The Ivy Glioblastoma Atlas Project will be a comprehensive 3D map of gene activity in cancerous brain tumor tissue, specifically glioblastoma. Sponsored by an award from the Ben and Catherine Ivy Foundation, this atlas has the potential to help match patients to the best treatments and accelerate discovery of new brain cancer treatments.
About the Project
The goal of the Ivy Glioblastoma Atlas Project is to characterize where genes are expressed, or “turned on,” in brain tumor tissue. The resulting public resource will accelerate the search for new treatments for brain cancer and allow scientists to focus on the genes that are unique to and matter for the disease. What people have done for the past few decades is to look at one part of the brain, one gene at a time. This atlas project revolutionizes the field by providing that data on many genes in many areas of the brain to all scientists and clinicians throughout the world.
Patients with brain cancer today face a deadly dilemma. Despite the availability of some scientific and clinical resources, treatment options are extremely limited. Glioblastoma is a fast-growing malignant tumor from the glial (supportive) tissue of the brain and spinal cord. Glioblastoma multiforme (GBM)—a “primary” malignant brain tumor—is by far the most common and most malignant of the glial tumors and tends to grow rapidly. Glioblastomas send cancerous tentacles into the brain that are difficult to remove by surgery. They can be difficult to treat, although surgery, radiation therapy, and chemotherapy have shown the ability to prolong survival. Nevertheless, GBM remains an incurable and rapidly fatal disease, killing approximately 13,000 Americans every year.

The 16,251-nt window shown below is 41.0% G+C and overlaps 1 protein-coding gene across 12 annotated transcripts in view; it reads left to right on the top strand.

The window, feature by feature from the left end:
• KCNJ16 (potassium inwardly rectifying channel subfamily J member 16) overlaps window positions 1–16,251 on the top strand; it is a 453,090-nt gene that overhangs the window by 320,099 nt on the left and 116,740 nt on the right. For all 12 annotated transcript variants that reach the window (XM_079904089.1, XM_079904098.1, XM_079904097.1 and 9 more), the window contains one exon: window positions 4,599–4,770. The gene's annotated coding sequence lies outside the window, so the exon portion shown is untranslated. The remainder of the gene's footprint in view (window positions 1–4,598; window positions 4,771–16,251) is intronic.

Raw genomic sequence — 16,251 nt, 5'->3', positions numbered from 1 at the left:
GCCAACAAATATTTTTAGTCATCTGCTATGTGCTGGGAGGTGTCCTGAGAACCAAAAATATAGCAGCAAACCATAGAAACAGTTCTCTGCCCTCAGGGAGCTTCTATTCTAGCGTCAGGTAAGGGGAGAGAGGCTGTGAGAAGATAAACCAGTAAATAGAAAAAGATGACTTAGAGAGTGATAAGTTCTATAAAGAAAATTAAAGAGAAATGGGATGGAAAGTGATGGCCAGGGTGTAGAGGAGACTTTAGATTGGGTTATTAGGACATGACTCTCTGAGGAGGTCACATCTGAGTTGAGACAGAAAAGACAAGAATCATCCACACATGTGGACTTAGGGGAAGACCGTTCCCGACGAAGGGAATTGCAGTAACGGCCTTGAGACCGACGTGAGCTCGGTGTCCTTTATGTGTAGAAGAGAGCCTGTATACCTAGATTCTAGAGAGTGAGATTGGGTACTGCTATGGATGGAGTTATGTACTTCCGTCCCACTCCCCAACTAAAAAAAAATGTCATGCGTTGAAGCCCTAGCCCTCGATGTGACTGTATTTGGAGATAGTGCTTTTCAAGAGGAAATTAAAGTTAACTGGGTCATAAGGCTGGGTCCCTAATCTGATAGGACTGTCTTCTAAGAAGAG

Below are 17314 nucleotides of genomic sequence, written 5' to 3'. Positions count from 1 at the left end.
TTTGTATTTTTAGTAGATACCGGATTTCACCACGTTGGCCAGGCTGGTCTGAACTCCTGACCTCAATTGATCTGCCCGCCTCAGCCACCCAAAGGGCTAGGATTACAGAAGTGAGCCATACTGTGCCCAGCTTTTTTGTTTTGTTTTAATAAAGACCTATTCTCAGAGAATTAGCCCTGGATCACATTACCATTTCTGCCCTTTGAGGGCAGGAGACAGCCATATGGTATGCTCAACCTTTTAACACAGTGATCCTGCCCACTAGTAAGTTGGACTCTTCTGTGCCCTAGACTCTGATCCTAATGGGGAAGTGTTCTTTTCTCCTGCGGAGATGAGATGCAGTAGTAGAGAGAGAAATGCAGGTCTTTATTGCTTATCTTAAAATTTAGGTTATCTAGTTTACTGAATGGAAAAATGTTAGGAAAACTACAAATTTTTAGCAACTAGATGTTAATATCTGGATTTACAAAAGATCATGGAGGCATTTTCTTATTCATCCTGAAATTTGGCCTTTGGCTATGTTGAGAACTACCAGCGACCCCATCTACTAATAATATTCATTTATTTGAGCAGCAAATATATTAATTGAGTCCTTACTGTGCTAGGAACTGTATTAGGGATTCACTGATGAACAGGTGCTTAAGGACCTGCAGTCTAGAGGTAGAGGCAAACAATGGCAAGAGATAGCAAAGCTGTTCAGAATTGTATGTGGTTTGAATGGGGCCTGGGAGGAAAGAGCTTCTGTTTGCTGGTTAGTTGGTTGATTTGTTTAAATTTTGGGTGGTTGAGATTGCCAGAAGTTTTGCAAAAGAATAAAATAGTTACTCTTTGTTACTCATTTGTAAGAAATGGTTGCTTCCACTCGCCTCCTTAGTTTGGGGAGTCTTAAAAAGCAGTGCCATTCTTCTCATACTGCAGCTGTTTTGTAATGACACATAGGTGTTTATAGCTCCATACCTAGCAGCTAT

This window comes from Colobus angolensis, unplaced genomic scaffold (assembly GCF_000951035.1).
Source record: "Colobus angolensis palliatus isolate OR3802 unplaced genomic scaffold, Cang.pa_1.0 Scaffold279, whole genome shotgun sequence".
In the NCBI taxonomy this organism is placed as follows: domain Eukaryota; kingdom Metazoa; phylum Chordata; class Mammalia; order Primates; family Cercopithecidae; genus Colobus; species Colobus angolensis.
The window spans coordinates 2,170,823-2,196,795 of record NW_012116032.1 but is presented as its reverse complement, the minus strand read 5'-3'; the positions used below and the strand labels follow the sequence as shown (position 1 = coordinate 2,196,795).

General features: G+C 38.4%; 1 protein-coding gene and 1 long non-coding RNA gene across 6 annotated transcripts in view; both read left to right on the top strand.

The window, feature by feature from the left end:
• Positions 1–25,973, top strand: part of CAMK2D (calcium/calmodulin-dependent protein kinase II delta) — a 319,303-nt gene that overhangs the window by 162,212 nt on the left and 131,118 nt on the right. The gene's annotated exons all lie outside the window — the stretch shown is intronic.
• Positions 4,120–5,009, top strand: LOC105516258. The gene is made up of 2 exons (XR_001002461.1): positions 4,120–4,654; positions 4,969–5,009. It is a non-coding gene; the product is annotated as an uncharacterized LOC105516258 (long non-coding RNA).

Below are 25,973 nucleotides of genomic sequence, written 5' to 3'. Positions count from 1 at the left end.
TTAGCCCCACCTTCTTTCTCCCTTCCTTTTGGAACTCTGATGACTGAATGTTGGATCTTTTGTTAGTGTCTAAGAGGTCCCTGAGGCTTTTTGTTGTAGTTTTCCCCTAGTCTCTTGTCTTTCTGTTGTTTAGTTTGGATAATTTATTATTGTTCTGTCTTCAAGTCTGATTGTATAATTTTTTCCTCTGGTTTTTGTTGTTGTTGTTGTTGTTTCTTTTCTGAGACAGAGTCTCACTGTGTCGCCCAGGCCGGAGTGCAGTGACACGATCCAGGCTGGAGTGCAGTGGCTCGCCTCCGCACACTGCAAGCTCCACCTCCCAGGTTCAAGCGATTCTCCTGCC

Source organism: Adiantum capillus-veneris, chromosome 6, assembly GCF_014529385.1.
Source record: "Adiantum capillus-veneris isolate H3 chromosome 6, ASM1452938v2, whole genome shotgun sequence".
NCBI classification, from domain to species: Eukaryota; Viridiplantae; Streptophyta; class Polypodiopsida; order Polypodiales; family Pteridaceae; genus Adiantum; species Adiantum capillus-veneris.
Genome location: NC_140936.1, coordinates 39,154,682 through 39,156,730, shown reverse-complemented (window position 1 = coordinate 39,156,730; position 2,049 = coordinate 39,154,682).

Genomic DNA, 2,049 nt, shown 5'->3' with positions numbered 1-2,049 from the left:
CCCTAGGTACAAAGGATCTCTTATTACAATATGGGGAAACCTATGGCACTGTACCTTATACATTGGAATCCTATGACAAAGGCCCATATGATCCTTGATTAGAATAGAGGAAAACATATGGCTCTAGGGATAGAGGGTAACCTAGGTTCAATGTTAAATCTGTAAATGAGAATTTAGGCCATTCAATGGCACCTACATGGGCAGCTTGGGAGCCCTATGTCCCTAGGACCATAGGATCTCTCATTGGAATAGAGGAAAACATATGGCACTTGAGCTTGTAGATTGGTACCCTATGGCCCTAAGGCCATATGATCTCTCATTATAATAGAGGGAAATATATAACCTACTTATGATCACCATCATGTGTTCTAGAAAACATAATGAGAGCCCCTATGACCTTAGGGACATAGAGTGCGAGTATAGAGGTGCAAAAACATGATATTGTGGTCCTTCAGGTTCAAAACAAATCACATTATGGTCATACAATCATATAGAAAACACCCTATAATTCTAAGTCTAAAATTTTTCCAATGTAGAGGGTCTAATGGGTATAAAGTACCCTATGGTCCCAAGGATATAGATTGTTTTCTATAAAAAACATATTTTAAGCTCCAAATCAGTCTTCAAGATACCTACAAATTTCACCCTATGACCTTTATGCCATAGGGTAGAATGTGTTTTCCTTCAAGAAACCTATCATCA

The success of future therapies to treat GBM depends on understanding the key molecular alterations that drive tumor behavior and correlating them to treatment in individual patients. Additionally, brain tumors are usually caused by a change in genetic structure. This change in genetic structure may be inherited, caused by the environment, or both.
The Ivy Glioblastoma Atlas Project will comprise an extensive image-based dataset mapping gene activity throughout GBM tissue from tumors. Similar to other Allen Institute projects, data is being generated using an industrialized version of a process called in situ hybridization, which pinpoints and marks where a gene is expressed in thin tissue sections, offering microscopic detail down to the cellular level.
The project was made possible by the Ben and Catherine Ivy Foundation, who in 2008, awarded six major grants for new brain tumor research. The Allen Institute for Brain Science and the Ben and Catherine Ivy Center for Advanced Brain Tumor Treatment at the Swedish Neuroscience Institute in Seattle, Washington were selected to receive $4.4 million to fund the Ivy Glioblastoma Atlas Project.